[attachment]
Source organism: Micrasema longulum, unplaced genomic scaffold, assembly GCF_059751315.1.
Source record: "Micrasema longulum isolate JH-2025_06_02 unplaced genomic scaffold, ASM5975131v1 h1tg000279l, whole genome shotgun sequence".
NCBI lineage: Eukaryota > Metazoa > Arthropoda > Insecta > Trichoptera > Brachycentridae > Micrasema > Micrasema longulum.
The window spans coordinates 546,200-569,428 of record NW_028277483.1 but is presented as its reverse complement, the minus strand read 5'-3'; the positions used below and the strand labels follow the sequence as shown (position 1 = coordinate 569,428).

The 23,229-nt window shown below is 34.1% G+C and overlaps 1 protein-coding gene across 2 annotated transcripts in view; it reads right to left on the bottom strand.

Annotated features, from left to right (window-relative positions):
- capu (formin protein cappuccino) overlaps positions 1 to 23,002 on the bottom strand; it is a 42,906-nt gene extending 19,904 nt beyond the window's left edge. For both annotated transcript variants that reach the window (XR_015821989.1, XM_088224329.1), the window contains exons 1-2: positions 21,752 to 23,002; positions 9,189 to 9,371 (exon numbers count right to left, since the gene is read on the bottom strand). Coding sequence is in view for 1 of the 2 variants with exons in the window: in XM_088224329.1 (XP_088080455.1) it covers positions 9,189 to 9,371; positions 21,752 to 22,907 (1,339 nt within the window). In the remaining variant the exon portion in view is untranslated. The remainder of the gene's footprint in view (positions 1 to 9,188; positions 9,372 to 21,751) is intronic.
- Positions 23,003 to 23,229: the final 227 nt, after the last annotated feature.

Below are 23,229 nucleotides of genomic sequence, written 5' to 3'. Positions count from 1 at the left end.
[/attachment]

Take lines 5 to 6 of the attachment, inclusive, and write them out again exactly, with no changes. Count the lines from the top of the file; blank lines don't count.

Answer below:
The 23,229-nt window shown below is 34.1% G+C and overlaps 1 protein-coding gene across 2 annotated transcripts in view; it reads right to left on the bottom strand.

Annotated features, from left to right (window-relative positions):